Thursday, July 19, 2012

Restore Ubuntu to the default settings without re-installing it

As a web developer (read app freak) I am always installing new IDEs, media players and libraries to try out. This madness cycle can definitely take a toll on your computer and slow it down to the point of no return.

Usually that is when you'd decide to format the computer and start anew. So when my wireless network was experiencing some hiccups and my computer will crash every 2 seconds for no reason or worse when it started using all of the swap memory I knew it was time to wipe it clean. Then I look at my home folder and I have over 300GB of data and I am kind of lazy. That is when I think to myself, no problem the home folder is in its own partition, right? Nope. It is not *BUMMER*

I don't want to re-install and reconfigure all of the programs I use but don't want to restart my computer every hour or so - that is when I remembered that some bash commands could save my day.

Currently I am using ubuntu 12.04 and I want to restore it to be the same it was when I first installed it, sure no problem let's start by getting two simple files from the ISO file (you still have the iso file right?):


or just casper/filesystem.manifest-desktop for *buntu 11.10 or earlier
Now let's combine these 2 files:

comm -3 <(cat filesystem.manifest | awk '{print $1}' | sort) <(cat filesystem.manifest-remove | sort) > default.txt

If you have Ubuntu 11.10 or earlier then to get the default.txt file do:

cat filesystem.manifest-desktop | awk '{print $1}' | sort > default.txt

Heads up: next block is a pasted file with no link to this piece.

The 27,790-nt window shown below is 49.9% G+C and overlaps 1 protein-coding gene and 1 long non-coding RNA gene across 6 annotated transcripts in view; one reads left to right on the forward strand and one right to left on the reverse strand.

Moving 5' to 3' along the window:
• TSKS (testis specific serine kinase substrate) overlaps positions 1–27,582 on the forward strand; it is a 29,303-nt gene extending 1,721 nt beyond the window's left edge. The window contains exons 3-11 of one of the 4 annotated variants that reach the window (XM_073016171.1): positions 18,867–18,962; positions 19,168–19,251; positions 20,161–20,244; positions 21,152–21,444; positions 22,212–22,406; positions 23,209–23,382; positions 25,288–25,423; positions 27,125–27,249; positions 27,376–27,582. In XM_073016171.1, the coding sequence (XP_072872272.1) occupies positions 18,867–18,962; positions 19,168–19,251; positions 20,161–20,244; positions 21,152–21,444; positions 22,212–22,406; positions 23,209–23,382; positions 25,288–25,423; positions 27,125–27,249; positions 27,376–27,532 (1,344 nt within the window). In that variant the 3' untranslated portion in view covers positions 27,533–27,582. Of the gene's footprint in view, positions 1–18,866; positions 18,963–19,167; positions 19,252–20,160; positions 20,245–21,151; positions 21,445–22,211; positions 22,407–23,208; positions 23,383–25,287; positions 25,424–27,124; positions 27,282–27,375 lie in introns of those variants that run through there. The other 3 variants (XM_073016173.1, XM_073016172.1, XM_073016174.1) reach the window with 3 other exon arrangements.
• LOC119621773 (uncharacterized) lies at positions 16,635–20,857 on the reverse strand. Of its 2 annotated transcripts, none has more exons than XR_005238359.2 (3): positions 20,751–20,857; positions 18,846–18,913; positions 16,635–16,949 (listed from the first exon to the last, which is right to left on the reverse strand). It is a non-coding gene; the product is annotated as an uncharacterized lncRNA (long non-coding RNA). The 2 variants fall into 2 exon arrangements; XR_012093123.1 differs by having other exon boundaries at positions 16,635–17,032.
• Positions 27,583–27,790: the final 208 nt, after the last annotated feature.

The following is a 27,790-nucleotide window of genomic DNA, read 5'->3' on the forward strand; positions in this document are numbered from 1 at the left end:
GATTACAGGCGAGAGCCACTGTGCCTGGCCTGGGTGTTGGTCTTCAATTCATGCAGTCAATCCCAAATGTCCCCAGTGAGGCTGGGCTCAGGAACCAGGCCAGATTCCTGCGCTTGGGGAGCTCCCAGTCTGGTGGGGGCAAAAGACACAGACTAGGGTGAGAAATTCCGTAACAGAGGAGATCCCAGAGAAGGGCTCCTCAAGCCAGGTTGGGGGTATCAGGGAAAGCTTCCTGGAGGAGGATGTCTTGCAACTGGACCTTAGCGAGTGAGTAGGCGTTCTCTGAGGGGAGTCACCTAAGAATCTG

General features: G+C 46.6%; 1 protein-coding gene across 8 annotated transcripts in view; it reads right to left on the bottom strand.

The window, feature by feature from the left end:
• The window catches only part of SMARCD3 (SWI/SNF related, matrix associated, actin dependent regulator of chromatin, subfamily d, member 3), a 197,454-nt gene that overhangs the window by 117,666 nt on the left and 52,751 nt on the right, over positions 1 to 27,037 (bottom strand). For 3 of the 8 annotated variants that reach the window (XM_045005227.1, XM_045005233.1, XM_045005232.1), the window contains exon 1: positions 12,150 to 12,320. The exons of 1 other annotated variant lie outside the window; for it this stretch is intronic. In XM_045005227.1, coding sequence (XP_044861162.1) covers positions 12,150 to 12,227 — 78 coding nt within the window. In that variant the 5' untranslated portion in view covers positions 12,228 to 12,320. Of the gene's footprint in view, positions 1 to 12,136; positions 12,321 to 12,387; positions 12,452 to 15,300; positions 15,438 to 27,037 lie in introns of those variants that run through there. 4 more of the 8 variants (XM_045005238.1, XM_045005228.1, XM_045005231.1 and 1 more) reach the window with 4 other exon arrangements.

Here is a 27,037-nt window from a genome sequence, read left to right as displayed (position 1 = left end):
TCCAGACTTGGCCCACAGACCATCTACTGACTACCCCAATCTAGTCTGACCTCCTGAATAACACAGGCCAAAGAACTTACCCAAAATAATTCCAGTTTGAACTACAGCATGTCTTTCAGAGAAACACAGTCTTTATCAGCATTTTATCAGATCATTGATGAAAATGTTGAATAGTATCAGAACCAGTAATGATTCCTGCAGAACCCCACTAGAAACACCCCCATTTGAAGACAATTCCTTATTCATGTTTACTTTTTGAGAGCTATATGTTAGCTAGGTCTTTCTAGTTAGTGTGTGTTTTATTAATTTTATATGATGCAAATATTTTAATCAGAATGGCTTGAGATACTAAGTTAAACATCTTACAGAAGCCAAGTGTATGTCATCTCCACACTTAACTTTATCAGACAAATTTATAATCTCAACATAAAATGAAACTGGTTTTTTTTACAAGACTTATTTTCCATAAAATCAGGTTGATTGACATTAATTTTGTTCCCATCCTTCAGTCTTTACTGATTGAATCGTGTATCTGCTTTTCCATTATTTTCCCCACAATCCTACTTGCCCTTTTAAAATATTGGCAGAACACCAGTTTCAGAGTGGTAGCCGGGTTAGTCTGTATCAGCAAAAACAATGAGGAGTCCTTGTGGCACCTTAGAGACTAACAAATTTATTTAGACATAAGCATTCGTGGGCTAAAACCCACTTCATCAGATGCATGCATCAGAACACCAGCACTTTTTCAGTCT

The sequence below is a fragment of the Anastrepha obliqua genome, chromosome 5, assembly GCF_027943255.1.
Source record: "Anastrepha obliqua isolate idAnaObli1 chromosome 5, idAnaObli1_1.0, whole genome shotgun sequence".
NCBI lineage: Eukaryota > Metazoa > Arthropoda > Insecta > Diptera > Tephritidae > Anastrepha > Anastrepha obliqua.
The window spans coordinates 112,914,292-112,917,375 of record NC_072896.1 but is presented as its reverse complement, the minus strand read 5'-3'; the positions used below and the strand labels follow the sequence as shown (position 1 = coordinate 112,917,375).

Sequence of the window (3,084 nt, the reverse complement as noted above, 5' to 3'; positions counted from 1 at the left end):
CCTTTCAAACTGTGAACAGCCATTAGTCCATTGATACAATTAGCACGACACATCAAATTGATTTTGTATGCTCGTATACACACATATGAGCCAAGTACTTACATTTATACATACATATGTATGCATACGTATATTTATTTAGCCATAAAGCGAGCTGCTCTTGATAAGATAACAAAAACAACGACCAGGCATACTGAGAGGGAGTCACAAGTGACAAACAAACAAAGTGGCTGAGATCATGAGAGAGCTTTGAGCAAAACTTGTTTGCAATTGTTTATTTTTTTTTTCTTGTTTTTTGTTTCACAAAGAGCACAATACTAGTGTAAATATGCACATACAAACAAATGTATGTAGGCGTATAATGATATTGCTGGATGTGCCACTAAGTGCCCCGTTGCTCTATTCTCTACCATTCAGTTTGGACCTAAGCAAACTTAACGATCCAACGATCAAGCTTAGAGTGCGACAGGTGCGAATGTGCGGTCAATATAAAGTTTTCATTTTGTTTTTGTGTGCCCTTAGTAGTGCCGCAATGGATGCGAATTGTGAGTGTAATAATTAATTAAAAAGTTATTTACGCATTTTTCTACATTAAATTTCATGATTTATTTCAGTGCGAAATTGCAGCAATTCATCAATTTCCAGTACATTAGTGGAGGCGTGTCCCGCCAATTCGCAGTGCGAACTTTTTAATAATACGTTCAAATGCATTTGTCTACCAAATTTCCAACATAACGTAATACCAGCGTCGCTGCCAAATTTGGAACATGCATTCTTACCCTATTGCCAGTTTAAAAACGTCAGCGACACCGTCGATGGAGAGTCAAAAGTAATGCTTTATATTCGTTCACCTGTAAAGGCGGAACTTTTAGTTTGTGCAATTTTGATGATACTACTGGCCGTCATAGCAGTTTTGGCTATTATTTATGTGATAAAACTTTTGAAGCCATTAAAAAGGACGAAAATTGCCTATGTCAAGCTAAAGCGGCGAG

default.txt contains a sorted list of all the programs our default installation should include. Now let's get the software currently installed in our computer:

dpkg --get-selections | awk '{print $1}' | sort > currently_installed.txt

If we diff the default software vs what is currently installed, we can get what was added:

 diff -u default.txt currently_installed.txt | grep "^+[^+]" | cut -c 2- > additions.txt
or what was removed:

diff -u default.txt currently_installed.txt | grep "^-[^-]" | cut -c 2- > removed.txt
Now if we want to remove all of the additions, including the configuration files:

sudo apt-get purge $(cat additions.txt)
To add back the files we removed:

sudo apt-get install $(cat removed.txt)

Remove the configuration files:

rm -rf .gnome .gnome2 .gconf .gconfd .metacity
That should bring your current ubuntu based to the default state (I believe it should work with every Linux Distro, but the judge is still out there).

This is a bit radical though, before removing any files make sure that you only remove anything that you don't want to keep. And just in case, make a backup of your files just in case.

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